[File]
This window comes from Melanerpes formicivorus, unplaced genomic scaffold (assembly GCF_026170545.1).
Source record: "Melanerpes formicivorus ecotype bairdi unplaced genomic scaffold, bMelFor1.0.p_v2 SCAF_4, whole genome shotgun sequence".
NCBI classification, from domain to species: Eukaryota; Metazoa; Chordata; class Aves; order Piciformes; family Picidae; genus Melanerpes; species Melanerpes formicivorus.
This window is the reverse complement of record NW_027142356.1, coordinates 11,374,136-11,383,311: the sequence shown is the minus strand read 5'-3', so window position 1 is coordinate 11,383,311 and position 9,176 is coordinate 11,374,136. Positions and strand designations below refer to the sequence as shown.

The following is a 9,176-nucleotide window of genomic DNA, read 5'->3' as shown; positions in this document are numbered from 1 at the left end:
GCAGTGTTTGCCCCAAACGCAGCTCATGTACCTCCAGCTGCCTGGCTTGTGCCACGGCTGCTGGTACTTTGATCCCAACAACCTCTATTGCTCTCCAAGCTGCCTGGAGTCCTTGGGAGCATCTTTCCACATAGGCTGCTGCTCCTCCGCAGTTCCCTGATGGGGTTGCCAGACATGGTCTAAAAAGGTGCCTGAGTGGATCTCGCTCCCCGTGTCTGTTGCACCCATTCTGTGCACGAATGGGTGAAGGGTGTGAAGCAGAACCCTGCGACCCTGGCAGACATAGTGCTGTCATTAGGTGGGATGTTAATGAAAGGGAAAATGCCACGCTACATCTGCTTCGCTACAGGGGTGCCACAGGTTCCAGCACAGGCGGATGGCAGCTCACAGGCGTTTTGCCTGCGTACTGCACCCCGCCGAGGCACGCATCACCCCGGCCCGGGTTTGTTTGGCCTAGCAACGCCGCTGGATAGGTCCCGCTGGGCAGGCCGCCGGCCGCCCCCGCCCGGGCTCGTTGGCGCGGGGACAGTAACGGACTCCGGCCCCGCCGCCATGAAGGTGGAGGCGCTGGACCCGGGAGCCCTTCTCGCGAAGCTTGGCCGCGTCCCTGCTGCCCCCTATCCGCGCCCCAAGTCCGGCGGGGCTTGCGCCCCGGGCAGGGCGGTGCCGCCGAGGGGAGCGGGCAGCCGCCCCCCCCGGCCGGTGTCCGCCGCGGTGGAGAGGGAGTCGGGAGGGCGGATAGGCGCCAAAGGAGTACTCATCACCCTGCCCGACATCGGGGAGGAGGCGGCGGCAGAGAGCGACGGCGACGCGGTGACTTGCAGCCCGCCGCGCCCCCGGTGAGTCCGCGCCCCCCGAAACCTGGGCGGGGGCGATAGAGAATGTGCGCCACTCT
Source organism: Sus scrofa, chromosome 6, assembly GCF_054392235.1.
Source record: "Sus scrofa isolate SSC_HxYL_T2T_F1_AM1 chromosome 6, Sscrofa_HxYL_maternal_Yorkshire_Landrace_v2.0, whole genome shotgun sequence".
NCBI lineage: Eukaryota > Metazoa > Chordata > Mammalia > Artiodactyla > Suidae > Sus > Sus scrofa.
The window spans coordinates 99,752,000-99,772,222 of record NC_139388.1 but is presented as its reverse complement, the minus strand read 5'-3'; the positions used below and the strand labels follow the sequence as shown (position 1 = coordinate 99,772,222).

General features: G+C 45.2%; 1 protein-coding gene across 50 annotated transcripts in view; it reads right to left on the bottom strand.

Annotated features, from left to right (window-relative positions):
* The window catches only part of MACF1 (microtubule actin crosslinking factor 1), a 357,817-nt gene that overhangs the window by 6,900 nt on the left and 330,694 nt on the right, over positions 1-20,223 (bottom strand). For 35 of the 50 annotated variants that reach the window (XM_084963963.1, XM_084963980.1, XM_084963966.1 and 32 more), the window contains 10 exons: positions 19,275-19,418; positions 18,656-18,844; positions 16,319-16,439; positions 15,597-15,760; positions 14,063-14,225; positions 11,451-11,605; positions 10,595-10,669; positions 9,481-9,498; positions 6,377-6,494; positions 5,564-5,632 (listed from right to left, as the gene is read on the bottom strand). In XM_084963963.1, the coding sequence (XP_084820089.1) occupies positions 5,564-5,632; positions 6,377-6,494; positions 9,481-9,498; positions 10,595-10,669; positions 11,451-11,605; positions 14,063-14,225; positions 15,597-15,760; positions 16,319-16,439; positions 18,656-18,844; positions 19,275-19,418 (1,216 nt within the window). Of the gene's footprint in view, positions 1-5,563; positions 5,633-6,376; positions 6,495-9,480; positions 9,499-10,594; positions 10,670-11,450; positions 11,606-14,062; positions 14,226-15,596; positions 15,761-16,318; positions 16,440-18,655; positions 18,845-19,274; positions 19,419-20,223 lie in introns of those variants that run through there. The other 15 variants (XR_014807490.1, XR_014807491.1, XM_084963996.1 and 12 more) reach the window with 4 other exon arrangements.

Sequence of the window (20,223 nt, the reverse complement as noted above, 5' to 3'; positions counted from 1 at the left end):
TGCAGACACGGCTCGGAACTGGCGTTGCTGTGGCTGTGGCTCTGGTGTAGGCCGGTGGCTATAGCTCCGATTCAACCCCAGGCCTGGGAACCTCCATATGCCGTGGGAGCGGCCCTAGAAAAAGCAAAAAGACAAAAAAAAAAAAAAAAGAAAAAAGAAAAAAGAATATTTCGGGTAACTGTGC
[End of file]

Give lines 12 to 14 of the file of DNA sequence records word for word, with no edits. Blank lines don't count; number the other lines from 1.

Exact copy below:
Annotated features, from left to right (window-relative positions):
* The window catches only part of MACF1 (microtubule actin crosslinking factor 1), a 357,817-nt gene that overhangs the window by 6,900 nt on the left and 330,694 nt on the right, over positions 1-20,223 (bottom strand). For 35 of the 50 annotated variants that reach the window (XM_084963963.1, XM_084963980.1, XM_084963966.1 and 32 more), the window contains 10 exons: positions 19,275-19,418; positions 18,656-18,844; positions 16,319-16,439; positions 15,597-15,760; positions 14,063-14,225; positions 11,451-11,605; positions 10,595-10,669; positions 9,481-9,498; positions 6,377-6,494; positions 5,564-5,632 (listed from right to left, as the gene is read on the bottom strand). In XM_084963963.1, the coding sequence (XP_084820089.1) occupies positions 5,564-5,632; positions 6,377-6,494; positions 9,481-9,498; positions 10,595-10,669; positions 11,451-11,605; positions 14,063-14,225; positions 15,597-15,760; positions 16,319-16,439; positions 18,656-18,844; positions 19,275-19,418 (1,216 nt within the window). Of the gene's footprint in view, positions 1-5,563; positions 5,633-6,376; positions 6,495-9,480; positions 9,499-10,594; positions 10,670-11,450; positions 11,606-14,062; positions 14,226-15,596; positions 15,761-16,318; positions 16,440-18,655; positions 18,845-19,274; positions 19,419-20,223 lie in introns of those variants that run through there. The other 15 variants (XR_014807490.1, XR_014807491.1, XM_084963996.1 and 12 more) reach the window with 4 other exon arrangements.

Sequence of the window (20,223 nt, the reverse complement as noted above, 5' to 3'; positions counted from 1 at the left end):